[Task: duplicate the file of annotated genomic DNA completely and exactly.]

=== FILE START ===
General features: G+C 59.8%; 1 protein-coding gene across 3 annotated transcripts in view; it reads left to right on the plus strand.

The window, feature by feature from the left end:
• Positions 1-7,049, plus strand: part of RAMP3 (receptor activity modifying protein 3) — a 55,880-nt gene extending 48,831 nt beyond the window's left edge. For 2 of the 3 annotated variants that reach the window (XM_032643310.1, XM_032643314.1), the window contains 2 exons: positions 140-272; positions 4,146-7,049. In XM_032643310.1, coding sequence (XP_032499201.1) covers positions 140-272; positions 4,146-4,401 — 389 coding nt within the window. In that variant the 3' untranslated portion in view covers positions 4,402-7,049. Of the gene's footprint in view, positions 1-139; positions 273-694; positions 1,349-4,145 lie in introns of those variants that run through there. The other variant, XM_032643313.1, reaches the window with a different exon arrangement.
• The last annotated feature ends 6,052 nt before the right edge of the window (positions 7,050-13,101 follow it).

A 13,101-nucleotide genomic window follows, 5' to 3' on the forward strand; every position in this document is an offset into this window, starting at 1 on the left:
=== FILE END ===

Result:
General features: G+C 59.8%; 1 protein-coding gene across 3 annotated transcripts in view; it reads left to right on the plus strand.

The window, feature by feature from the left end:
• Positions 1-7,049, plus strand: part of RAMP3 (receptor activity modifying protein 3) — a 55,880-nt gene extending 48,831 nt beyond the window's left edge. For 2 of the 3 annotated variants that reach the window (XM_032643310.1, XM_032643314.1), the window contains 2 exons: positions 140-272; positions 4,146-7,049. In XM_032643310.1, coding sequence (XP_032499201.1) covers positions 140-272; positions 4,146-4,401 — 389 coding nt within the window. In that variant the 3' untranslated portion in view covers positions 4,402-7,049. Of the gene's footprint in view, positions 1-139; positions 273-694; positions 1,349-4,145 lie in introns of those variants that run through there. The other variant, XM_032643313.1, reaches the window with a different exon arrangement.
• The last annotated feature ends 6,052 nt before the right edge of the window (positions 7,050-13,101 follow it).

A 13,101-nucleotide genomic window follows, 5' to 3' on the forward strand; every position in this document is an offset into this window, starting at 1 on the left: